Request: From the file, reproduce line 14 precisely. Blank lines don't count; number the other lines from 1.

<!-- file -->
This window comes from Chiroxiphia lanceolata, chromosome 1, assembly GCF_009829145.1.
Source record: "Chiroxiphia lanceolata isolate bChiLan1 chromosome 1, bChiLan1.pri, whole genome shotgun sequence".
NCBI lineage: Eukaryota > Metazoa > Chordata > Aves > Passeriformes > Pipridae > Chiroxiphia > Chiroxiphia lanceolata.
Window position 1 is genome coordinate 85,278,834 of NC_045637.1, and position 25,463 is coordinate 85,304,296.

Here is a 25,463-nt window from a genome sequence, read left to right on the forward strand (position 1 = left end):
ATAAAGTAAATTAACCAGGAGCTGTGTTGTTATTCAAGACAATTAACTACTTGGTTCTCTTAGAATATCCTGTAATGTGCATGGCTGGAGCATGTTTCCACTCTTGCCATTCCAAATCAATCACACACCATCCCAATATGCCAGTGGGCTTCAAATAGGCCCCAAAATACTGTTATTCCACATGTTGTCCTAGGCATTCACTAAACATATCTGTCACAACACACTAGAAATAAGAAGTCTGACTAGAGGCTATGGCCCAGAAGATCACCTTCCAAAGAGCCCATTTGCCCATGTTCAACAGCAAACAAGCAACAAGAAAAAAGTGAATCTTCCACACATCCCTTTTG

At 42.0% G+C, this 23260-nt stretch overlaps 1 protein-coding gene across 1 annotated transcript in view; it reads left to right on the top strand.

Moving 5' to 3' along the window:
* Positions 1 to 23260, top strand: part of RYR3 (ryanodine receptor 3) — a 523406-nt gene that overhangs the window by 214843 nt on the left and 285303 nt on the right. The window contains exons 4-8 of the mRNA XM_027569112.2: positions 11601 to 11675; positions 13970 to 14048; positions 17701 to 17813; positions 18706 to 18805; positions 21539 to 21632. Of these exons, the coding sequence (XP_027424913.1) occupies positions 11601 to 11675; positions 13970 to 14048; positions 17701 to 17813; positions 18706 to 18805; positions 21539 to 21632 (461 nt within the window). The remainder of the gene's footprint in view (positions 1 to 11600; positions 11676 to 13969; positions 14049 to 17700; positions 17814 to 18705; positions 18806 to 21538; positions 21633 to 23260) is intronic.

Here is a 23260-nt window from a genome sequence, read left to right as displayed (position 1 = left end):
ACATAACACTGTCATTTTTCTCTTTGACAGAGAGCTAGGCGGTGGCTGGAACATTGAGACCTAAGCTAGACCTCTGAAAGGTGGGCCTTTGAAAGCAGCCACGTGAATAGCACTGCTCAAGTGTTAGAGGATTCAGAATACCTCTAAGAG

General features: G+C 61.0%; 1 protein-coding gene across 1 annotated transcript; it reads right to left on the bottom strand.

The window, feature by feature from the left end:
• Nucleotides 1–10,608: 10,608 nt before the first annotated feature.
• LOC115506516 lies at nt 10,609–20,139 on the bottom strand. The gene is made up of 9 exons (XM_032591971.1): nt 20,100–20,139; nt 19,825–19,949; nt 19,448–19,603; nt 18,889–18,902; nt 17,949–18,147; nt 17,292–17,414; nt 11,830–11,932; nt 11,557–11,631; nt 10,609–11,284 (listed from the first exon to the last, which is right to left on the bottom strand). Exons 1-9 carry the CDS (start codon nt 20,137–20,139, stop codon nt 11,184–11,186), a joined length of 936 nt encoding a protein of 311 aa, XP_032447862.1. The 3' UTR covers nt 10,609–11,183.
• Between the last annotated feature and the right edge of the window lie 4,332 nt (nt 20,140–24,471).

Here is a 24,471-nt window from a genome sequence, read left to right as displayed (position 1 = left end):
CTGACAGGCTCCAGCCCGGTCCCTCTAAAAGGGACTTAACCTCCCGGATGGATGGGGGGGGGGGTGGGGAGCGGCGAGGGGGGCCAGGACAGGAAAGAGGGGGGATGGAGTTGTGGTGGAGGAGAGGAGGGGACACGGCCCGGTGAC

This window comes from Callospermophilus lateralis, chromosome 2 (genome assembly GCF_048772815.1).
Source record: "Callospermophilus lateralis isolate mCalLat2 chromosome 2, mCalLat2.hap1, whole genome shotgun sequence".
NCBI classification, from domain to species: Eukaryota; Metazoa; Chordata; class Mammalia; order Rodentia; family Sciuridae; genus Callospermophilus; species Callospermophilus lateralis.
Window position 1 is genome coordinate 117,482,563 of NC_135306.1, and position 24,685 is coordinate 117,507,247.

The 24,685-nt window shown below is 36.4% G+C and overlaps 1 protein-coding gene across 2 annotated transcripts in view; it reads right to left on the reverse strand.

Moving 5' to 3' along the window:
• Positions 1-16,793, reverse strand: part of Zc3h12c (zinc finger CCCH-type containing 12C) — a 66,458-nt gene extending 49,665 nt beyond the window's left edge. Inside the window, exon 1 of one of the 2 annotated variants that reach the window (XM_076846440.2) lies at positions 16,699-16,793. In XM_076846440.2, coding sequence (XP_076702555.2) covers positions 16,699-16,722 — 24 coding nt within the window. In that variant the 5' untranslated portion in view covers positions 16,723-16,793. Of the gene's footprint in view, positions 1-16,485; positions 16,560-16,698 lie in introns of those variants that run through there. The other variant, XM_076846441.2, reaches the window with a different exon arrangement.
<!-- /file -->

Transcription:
• Nucleotides 1–10,608: 10,608 nt before the first annotated feature.